Enstar Natural Gas Company took another step closer to supplying residents in Homer with natural gas when the company filed a rate proposal with the Regulatory Commission of Alaska earlier this month.
The company, which today serves more than 112,000 customers in Anchorage, the Matanuska-Susitna Borough and central Kenai Peninsula, has requested commission approval of a 20-year supply contract with NorthStar Energy Group Inc., which has gas leases in the hills north of Homer.
Enstar would pay a base price of $3 per thousand cubic feet, a figure that would be adjusted by one-half the rate of inflation, plus taxes and transportation fees.
Enstar, in turn, would charge its consumers a price competitive with that of fuel oil, according to Dan Deickgraeff, a spokesperson for Enstar.
"It would be about 60 percent of the cost of fuel oil (for an equivalent amount of heat)," he said.
A gallon of No. 2 fuel oil in Homer on Aug. 25 (for volumes under 50 gallons) cost $1.46 delivered.
Enstar also proposes to add a surcharge to consumers' bills of $1 per thousand cubic feet to offset construction costs on a pipeline from Anchor Point to Homer.
A 30-day public comment period on Enstar's RCA filing began Aug. 15.
"We're excited about this opportunity to extend a reliable, efficient energy source to Homer and to form a solid relationship with the residents of the lower Kenai Peninsula," said Tony Izzo, president of Enstar.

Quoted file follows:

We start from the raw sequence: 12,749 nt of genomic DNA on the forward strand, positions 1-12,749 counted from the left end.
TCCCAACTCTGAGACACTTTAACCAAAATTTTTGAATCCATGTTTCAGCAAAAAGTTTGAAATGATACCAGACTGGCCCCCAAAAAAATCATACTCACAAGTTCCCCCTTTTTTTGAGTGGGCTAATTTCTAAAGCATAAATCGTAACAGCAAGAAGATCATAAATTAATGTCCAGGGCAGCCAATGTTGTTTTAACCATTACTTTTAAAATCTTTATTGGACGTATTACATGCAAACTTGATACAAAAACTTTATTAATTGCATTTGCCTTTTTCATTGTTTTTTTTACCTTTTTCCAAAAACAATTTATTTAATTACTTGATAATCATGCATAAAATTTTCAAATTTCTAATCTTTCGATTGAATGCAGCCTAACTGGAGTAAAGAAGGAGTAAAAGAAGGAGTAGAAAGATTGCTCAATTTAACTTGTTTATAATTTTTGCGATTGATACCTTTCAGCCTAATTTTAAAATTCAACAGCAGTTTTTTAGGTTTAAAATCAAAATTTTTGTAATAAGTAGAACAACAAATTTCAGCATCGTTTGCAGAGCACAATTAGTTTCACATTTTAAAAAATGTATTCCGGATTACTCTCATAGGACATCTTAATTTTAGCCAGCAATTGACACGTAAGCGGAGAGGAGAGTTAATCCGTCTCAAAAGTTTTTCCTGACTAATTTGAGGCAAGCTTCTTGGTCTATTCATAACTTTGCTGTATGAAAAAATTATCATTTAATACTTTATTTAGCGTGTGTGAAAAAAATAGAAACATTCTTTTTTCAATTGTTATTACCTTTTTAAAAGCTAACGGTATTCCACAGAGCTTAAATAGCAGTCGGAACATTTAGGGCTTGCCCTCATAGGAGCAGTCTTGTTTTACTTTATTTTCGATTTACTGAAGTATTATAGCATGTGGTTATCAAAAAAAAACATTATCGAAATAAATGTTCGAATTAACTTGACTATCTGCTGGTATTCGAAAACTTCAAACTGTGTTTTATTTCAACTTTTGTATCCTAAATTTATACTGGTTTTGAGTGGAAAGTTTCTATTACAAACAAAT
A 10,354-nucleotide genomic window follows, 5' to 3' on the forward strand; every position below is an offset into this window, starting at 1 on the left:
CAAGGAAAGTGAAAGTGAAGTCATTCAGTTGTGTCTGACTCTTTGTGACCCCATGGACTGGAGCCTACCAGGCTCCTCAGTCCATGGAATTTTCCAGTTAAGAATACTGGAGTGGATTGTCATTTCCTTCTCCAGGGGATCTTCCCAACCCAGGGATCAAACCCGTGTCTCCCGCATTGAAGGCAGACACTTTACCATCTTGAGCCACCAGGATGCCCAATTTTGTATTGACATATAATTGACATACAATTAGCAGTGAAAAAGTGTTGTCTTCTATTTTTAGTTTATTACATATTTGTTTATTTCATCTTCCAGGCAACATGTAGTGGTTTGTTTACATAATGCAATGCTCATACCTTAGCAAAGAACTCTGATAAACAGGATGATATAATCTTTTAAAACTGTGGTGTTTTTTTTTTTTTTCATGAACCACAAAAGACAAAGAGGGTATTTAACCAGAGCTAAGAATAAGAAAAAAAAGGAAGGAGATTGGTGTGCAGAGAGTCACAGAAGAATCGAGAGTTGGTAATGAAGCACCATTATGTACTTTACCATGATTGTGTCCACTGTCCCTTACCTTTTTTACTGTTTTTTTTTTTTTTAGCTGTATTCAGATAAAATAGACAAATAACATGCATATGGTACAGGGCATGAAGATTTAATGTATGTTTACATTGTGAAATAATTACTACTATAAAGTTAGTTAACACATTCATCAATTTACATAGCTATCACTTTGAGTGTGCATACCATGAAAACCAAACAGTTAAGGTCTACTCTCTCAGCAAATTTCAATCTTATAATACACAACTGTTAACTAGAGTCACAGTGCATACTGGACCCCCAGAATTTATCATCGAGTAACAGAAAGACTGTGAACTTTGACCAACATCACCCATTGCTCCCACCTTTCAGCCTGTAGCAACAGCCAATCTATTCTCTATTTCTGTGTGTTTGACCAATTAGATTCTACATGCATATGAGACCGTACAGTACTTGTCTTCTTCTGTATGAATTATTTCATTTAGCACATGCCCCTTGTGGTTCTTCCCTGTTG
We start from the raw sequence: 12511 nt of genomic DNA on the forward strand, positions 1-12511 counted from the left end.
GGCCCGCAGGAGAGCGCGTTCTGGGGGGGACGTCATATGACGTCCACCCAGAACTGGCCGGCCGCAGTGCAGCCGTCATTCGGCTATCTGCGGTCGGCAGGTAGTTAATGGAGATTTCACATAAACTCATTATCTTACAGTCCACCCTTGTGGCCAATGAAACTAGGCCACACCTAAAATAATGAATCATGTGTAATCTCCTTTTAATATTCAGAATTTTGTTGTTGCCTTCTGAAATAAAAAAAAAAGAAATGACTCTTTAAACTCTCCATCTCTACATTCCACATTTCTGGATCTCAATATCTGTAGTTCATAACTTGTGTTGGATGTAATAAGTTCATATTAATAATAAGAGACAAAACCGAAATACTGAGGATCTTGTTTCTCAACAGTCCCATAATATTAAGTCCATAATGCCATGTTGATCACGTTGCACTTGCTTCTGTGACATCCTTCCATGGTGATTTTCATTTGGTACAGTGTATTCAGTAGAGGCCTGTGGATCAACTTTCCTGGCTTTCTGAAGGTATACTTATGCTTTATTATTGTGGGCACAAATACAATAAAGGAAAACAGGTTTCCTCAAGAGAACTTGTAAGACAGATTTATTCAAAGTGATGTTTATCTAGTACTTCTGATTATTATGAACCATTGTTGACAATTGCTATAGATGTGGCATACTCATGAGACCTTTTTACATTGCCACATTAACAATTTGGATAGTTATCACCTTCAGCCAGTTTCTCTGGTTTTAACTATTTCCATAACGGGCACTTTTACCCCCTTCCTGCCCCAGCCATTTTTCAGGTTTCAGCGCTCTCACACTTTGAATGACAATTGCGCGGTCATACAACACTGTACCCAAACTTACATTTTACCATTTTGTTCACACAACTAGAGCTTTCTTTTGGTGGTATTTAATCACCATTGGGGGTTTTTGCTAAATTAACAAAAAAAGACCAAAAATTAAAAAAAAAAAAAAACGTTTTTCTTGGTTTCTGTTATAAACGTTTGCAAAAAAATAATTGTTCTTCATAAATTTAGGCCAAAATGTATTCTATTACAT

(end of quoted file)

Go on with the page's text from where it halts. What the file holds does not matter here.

Enstar first got the authority to provide natural gas in the Homer area nearly six years ago. At that time, however, a reliable and economical supply was not available, according to an Enstar press release announcing the rate filing.
Since late 1997, NorthStar has acquired leases on the lower peninsula and completed tests on wells drilled in 1965. NorthStar is the first producer to offer sufficient, reasonably priced gas supplies close enough to Homer to make a project feasible, Enstar said.
To put the pieces together and begin supplying Homer residents and businesses with an alternative to electrical power, oil or propane, several things must happen, Enstar said. NorthStar must drill an additional production well to prove its gas reserves and provide what is known as peak day delivery redundancy. In other words, NorthStar must demonstrate it can supply gas to the Homer area for 20 years and that each well would be capable of serving alone should one fail.
That must happen before Enstar would be required to buy gas or build the transmission and distribution system, Enstar said.
Enstar also needs the RCA's approval of its proposed tariff.
Charlie Pierce, division manager of Enstar's Southern Division, which covers the peninsula, said if everything goes perfectly, it might be 2004 or 2005 before a distribution system could be completed and gas made available to Homer consumers. But predicting exactly when gas would be available is hard because so much depends on NorthStar's second well. If that well failed, the deal would be dead, he said.
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